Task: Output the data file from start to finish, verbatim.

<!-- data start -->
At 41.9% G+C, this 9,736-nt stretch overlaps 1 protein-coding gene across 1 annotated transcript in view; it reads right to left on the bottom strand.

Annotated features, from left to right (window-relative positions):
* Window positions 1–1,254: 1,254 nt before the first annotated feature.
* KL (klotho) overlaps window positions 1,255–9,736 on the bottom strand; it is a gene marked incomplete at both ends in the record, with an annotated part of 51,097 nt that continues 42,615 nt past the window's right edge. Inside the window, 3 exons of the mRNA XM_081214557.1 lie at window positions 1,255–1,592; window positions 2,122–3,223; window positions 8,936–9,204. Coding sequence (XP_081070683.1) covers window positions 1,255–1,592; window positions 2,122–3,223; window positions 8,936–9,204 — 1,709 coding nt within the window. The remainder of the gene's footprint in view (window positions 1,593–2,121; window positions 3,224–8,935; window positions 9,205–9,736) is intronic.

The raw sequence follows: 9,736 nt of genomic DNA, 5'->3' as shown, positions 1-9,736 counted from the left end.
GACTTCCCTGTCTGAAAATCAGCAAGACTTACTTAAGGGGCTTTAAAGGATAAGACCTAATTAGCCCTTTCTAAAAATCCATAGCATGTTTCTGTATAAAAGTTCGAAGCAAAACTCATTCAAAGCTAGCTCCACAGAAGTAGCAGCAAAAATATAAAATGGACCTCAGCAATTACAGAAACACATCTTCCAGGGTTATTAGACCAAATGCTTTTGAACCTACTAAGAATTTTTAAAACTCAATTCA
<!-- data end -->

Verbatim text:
At 41.9% G+C, this 9,736-nt stretch overlaps 1 protein-coding gene across 1 annotated transcript in view; it reads right to left on the bottom strand.

Annotated features, from left to right (window-relative positions):
* Window positions 1–1,254: 1,254 nt before the first annotated feature.
* KL (klotho) overlaps window positions 1,255–9,736 on the bottom strand; it is a gene marked incomplete at both ends in the record, with an annotated part of 51,097 nt that continues 42,615 nt past the window's right edge. Inside the window, 3 exons of the mRNA XM_081214557.1 lie at window positions 1,255–1,592; window positions 2,122–3,223; window positions 8,936–9,204. Coding sequence (XP_081070683.1) covers window positions 1,255–1,592; window positions 2,122–3,223; window positions 8,936–9,204 — 1,709 coding nt within the window. The remainder of the gene's footprint in view (window positions 1,593–2,121; window positions 3,224–8,935; window positions 9,205–9,736) is intronic.

The raw sequence follows: 9,736 nt of genomic DNA, 5'->3' as shown, positions 1-9,736 counted from the left end.
GACTTCCCTGTCTGAAAATCAGCAAGACTTACTTAAGGGGCTTTAAAGGATAAGACCTAATTAGCCCTTTCTAAAAATCCATAGCATGTTTCTGTATAAAAGTTCGAAGCAAAACTCATTCAAAGCTAGCTCCACAGAAGTAGCAGCAAAAATATAAAATGGACCTCAGCAATTACAGAAACACATCTTCCAGGGTTATTAGACCAAATGCTTTTGAACCTACTAAGAATTTTTAAAACTCAATTCA